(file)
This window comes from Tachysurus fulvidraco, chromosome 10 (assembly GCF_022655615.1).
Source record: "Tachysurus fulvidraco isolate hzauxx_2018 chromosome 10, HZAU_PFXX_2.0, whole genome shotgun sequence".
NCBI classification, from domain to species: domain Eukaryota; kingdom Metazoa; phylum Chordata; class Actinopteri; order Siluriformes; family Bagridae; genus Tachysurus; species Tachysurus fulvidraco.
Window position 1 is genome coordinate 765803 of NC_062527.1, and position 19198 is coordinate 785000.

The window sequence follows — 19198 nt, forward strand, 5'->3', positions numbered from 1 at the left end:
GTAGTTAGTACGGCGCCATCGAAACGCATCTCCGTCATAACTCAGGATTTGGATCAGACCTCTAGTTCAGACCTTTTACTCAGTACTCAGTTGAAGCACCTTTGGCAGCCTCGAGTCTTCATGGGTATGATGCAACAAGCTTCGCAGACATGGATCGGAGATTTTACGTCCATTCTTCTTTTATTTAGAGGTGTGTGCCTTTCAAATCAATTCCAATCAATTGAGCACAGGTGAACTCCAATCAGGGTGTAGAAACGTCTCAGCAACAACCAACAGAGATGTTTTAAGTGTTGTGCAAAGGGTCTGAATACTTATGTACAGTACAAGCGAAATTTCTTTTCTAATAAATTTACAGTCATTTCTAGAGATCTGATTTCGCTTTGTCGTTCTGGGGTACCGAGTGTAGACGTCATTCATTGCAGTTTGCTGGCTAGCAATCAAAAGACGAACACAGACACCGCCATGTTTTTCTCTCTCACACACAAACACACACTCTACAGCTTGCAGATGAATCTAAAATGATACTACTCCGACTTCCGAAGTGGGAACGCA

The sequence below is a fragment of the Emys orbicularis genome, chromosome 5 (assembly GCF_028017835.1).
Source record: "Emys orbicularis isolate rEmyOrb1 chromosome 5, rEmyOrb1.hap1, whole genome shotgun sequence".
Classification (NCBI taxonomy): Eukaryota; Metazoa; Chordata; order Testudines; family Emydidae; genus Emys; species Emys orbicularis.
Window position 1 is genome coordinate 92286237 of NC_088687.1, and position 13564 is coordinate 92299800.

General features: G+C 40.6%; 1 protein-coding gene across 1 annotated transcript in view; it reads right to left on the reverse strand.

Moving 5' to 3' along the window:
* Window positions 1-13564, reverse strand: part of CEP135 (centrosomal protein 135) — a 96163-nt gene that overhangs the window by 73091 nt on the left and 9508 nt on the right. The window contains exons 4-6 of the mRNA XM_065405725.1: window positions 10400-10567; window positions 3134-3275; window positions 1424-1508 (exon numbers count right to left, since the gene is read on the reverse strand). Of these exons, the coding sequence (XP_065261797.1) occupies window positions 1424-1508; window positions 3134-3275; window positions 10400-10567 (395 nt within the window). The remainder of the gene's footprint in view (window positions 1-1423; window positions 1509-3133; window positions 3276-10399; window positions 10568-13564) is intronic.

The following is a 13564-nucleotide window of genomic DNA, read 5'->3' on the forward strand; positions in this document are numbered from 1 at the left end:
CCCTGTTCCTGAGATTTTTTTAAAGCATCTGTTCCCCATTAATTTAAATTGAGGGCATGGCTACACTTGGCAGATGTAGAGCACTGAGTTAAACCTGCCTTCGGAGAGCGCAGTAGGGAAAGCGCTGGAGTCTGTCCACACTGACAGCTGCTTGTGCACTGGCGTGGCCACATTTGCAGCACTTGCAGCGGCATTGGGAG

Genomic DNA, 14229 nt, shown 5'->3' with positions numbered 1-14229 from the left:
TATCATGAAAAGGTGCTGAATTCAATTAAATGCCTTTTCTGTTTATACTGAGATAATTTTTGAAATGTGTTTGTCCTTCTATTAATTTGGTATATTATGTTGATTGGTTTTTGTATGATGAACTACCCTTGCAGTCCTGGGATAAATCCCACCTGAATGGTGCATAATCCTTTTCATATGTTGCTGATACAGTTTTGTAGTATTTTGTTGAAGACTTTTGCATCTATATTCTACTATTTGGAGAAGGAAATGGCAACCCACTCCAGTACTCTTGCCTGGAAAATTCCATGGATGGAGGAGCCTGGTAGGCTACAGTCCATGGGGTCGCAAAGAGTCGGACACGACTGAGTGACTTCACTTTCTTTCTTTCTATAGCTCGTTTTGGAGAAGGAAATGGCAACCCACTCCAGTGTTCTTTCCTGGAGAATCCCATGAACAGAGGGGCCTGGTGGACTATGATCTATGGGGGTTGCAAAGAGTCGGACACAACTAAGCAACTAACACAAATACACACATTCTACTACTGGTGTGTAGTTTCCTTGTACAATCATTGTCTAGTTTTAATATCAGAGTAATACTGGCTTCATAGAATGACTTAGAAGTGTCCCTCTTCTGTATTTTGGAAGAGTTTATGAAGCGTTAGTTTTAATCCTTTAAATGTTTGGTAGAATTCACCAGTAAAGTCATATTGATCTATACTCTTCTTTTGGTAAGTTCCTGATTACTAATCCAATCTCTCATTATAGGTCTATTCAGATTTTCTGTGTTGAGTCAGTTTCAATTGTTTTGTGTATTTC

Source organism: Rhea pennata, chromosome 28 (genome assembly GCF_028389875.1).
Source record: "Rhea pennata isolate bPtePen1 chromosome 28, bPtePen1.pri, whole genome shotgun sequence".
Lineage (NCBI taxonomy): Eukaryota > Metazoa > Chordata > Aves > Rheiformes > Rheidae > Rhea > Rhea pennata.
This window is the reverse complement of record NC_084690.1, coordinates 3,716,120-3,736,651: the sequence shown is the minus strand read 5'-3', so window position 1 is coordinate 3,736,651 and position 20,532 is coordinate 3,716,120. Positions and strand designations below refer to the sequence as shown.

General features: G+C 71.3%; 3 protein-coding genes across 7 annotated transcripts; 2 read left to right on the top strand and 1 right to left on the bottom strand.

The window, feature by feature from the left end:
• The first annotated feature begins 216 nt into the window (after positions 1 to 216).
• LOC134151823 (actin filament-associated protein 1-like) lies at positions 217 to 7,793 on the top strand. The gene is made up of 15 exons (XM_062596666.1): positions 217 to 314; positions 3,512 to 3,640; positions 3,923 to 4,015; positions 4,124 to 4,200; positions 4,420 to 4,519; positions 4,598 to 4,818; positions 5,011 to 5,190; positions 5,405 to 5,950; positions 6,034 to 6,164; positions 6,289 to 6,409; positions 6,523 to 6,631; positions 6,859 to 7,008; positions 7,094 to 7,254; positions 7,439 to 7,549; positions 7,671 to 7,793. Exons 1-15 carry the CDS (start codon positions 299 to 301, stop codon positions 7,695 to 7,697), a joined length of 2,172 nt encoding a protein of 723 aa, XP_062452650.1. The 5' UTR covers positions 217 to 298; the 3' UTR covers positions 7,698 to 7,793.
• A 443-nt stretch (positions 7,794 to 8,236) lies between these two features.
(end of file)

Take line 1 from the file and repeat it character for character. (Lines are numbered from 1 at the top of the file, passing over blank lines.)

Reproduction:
This window comes from Tachysurus fulvidraco, chromosome 10 (assembly GCF_022655615.1).